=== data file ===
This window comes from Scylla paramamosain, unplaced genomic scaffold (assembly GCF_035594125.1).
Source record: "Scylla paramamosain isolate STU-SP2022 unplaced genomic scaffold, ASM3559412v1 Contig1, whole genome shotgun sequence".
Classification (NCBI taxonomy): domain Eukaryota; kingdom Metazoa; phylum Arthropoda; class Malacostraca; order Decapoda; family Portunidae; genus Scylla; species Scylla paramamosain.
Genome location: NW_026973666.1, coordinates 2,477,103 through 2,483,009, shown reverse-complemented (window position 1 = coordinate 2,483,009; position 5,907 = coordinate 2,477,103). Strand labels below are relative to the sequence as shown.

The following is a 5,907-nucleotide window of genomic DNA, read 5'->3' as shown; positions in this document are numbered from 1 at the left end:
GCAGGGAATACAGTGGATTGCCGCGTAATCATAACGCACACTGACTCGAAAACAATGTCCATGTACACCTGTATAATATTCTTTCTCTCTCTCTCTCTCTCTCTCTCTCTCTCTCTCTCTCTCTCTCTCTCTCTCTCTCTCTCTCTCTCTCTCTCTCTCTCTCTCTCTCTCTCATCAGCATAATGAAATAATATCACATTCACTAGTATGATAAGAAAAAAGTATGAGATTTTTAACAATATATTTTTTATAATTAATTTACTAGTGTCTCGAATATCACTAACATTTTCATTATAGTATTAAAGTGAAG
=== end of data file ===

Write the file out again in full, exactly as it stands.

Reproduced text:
This window comes from Scylla paramamosain, unplaced genomic scaffold (assembly GCF_035594125.1).
Source record: "Scylla paramamosain isolate STU-SP2022 unplaced genomic scaffold, ASM3559412v1 Contig1, whole genome shotgun sequence".
Classification (NCBI taxonomy): domain Eukaryota; kingdom Metazoa; phylum Arthropoda; class Malacostraca; order Decapoda; family Portunidae; genus Scylla; species Scylla paramamosain.
Genome location: NW_026973666.1, coordinates 2,477,103 through 2,483,009, shown reverse-complemented (window position 1 = coordinate 2,483,009; position 5,907 = coordinate 2,477,103). Strand labels below are relative to the sequence as shown.

The following is a 5,907-nucleotide window of genomic DNA, read 5'->3' as shown; positions in this document are numbered from 1 at the left end:
GCAGGGAATACAGTGGATTGCCGCGTAATCATAACGCACACTGACTCGAAAACAATGTCCATGTACACCTGTATAATATTCTTTCTCTCTCTCTCTCTCTCTCTCTCTCTCTCTCTCTCTCTCTCTCTCTCTCTCTCTCTCTCTCTCTCTCTCTCTCTCTCTCTCTCTCTCTCATCAGCATAATGAAATAATATCACATTCACTAGTATGATAAGAAAAAAGTATGAGATTTTTAACAATATATTTTTTATAATTAATTTACTAGTGTCTCGAATATCACTAACATTTTCATTATAGTATTAAAGTGAAG